Debra Anne Haaland (born December 2, 1960) is an American politician who currently serves as the 54th Secretary of the Interior of the United States. She was a Democrat who led the New Mexico Democratic Party from 2015 to 2017 and represented the state’s first congressional district from 2019 to 2021. Haaland belongs to and is a member of the Laguna Pueblo tribe.
Deb Haaland was born in Winslow, Arizona on December 2, 1960. Haaland is part of the Laguna Pueblo tribe. The matrilineal tribe has lived in what is now New Mexico since the early 1200s. As a result of her ancestry, Haaland considers herself to be a 35th-generation New Mexican.
Haaland’s mother, Mary Toya, was a former Navy member who worked for the Bureau of Indian Affairs in Indian education. Toya made certain that her children had contact with their maternal grandparents. Haaland learned to cook while working outside with her grandfather and watching her grandmother cook. Deb Haaland’s father, John David Haaland, was a Norwegian American born in Minnesota. He was awarded the Silver Star for his service in the United States Marine Corps in Vietnam.
She graduated from Highland High School in Albuquerque, New Mexico, in 1978. She worked as a baker for several years before enrolling at the University of New Mexico in Albuquerque, where she graduated with a bachelor’s degree in English in 1994. Deb Haaland then founded a company to sell her own salsa. She went back to the University of New Mexico and finished her studies, earning a law degree in 2006.
When he was in law school, Haaland became involved in Democratic politics. She volunteered for John Kerry’s presidential campaign in 2004. She also volunteered for Barack Obama’s presidential and reelection campaigns in 2008 and 2012. She was the tribal administrator for the San Felipe Pueblo from 2013 to 2015.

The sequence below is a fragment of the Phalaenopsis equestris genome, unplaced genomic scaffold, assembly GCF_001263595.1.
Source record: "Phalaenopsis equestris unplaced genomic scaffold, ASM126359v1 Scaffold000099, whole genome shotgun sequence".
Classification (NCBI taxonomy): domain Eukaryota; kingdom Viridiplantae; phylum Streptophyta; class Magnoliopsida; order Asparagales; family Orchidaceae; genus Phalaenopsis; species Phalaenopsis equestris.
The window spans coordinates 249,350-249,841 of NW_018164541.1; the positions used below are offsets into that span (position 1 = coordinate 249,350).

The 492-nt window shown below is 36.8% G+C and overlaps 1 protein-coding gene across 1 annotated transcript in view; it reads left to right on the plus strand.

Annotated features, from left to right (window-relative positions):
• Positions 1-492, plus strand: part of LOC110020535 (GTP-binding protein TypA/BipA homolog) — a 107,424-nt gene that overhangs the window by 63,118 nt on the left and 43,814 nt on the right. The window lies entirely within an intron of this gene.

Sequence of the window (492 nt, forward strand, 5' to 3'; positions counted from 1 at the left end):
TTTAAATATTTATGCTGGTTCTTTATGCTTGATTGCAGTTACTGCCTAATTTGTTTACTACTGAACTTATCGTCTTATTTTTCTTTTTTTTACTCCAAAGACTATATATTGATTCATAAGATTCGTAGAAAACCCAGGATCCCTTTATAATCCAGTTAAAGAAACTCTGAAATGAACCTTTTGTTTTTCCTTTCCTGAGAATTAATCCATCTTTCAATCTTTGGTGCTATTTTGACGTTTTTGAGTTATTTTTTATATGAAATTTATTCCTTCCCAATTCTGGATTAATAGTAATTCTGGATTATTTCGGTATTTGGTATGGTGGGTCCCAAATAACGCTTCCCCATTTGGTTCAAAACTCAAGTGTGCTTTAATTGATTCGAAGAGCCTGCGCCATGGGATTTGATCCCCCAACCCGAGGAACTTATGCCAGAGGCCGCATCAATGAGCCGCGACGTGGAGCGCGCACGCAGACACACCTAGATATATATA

Despite being defeated in her 2014 bid for lieutenant governor of New Mexico, she was chosen to lead the state’s Democratic Party. She was only the state party’s leader for one term (2015–17). On November 6, 2018, Haaland was elected to represent New Mexico’s first congressional district in the United States House of Representatives. Sharice Davids, a Democratic Kansas resident and Ho-Chunk Nation member, was also elected to the House on that day. Haaland and Davids were the first Native American women elected to Congress.
When she was a member of Congress, Haaland served on the House Committee on Natural Resources. In that capacity, she worked to limit oil and gas development on federal lands. She also promoted the Green New Deal, a climate change campaign supported by many liberal Democrats.
Deb Haaland also supported the “Medicare for All” initiative, which would have established a national health insurance system with a single payer. She attempted to get federal funds released to Native American tribe governments to help them deal with the COVID-19 epidemic when it arrived in the United States in 2020.
In the general election in November 2020, Haaland easily won reelection to her House seat. In the presidential election, Democratic candidate Joe Biden defeated Republican incumbent Donald Trump. Biden, the president-elect, chose Haaland to lead the United States Interior Department. This agency is in charge of the majority of the nation’s federally owned lands and natural resources, as well as American Indian and Alaskan Native reserve communities.
At the time of his announcement on December 17, Biden praised Haaland as a “breakthrough public servant” who would be “ready to defend our environment and fight for a clean energy future” from the start. However, a number of Senate Republicans strongly disagreed with Haaland on energy and land management issues, causing the confirmation process to be delayed. The Senate finally approved Haaland’s nomination as Interior Secretary on March 15, 2021, with a 51-40 vote. She was sworn in the following day.
Haaland has a kid, Somáh, whom she brought up on her own. Her hobbies include gourmet cuisine and marathon running. Haaland and Skip Sayre tied the knot at Santa Ana Pueblo, New Mexico, on August 28, 2021. On July 17, 2022, Haaland fractured his left fibula while out on a hike in Shenandoah National Park.
Forbes estimates Haaland has no personal net worth based on an examination of her financial declaration and available documents. The Office of Government Ethics collects but does not audit disclosure forms on which federal appointees and officials must disclose nearly all assets, obligations, and income sources. The nearly empty file provided by Haaland in December 2020. She specifies two items: a $175 yearly tribe contribution and $50,000 in college loans.